In an effort to create a safer party environment, members of the Interfraternity Council and Panhellenic Association are considering new ways for members of sororities to take a more active role in risk management at parties.

Though national sorority policies for each of the houses are a complex set of varying rules and regulations, Greek Life officials think that by working together a system can be devised that would allow the sororities involved in IFC-sponsored parties to shoulder some of the risk associated with hosting a party.

Panhel Vice President of Social Responsibility Michelle March said a task force was created to consider how to have a more even distribution of responsibility between the men and women in Greek Life and to enhance the overall safety of the registered events.

“The Panhellenic Executive Board is extremely invested in promoting the safety and health of all our Greek members,” she said. “We feel this can best be accomplished by having women in more active risk management positions at registered events.”

But these changes could conflict with national sorority organizations’ policies about placing women in more active risk management roles.

According to Linda Kahangi, executive director of the national organization of the Alpha Phi Fraternity, Alpha Phi has a few standing rules that might make it difficult for its members to participate in risk management at IFC-registered parties. For example, the sorority can’t co-sponsor events at fraternities if they have alcohol.

Though the national organization prohibits the University’s chapter of Alpha Phi from co-sponsoring a party — making it as liable as the fraternity it’s working with — Kahangi wrote in an e-mail that allowing members to take on a more active risk management role isn’t out of the question.

“Alpha Phi is open to working with its collegiate chapters to grant waivers to some policy specifics when a comprehensive plan is created that addresses all risks and ensures the collegiate women are safe,” she wrote in an e-mail interview.

Panhel Vice President of Public Relations Stephanie Lazarus said the specific role of the women at these functions has yet to be determined, but right now Panhel is focusing on creating the task force and getting chapters involved.

“We were worried that people might be hesitant but the chapters in general are very excited to become more active,” she said.

Lazarus said the role of women at the parties would be viewed more as a “helping hand” to fraternity members and they will not be taking on the formal role of sober monitor, leaving them less liable.

“A term we’ve been using lately is that the they would be a liaison between the men and the women,” she said.

Lazarus added that having women involved in risk management will help make sure the rules are followed at the party and bring comfort during the “God-forbid-this-happens” moments.

“If something bad happens, the girls might feel more comfortable interacting with a woman from their own chapter instead of a fraternity member they may not know, regardless of how nice they may be,” she said.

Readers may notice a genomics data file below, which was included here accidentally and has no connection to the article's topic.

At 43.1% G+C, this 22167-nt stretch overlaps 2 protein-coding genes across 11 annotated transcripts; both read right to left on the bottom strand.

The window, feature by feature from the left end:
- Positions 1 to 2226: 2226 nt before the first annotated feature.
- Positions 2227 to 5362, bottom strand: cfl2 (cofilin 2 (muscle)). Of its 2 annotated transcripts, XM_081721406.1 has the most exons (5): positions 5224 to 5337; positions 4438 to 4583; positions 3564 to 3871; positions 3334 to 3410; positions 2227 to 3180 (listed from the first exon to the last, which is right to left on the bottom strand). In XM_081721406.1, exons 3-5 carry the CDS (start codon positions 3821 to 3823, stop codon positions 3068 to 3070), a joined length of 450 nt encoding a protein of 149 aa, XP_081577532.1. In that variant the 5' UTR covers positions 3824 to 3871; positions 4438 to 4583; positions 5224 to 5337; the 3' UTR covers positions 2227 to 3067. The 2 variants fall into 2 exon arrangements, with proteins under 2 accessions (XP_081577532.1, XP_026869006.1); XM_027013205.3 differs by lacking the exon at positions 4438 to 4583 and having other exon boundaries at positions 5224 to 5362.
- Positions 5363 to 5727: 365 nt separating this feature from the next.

Though placing women in risk management roles would help partygoers respond to any incident, Lazarus said the creation of the task force isn’t in response to an increase in incidents. Instead, it’s a goal that the current executive board wants to implement before it leaves.

The task force will begin working at the start of the winter semester. The members of the group will work on a final proposal that will be voted on at the end of the semester. The proposed plan will then be implemented in the upcoming fall term.

“Essentially, the role of the Task Force is to aid the Panhellenic Association and Interfraternity Council Executive Boards in making future decisions about the social climate of Greek Life here at the University of Michigan,” the proposal for the task force states. “Currently, conflicting national policies exist so together, we, as a community, would like to formulate a plan of action that will effectively work for all members.”

Lazarus said the process is going to be “a lot of trial and error.”

“There’s no one (policy) that I’m aware of that all the chapters have in common,” she said. “It’s going to be a lot of investigating into the policies and a lot of discussion and dialogue.”

IFC President Ari Parritz said he’s very supportive of the policy and is excited to work with Panhel to implement it.

“The guys have 100 percent of the responsibility and any measure to more equally share, divide or split the responsibility, we’re more than interested in that,” he said. “We have nothing to lose and we only have to gain from this.”

Lazarus said giving the women more responsibility will not only make the parties safer, but will benefit the women as well.

“The women really need to take ownership and create something they think works for them knowing their policies for their individual chapters,” she said.

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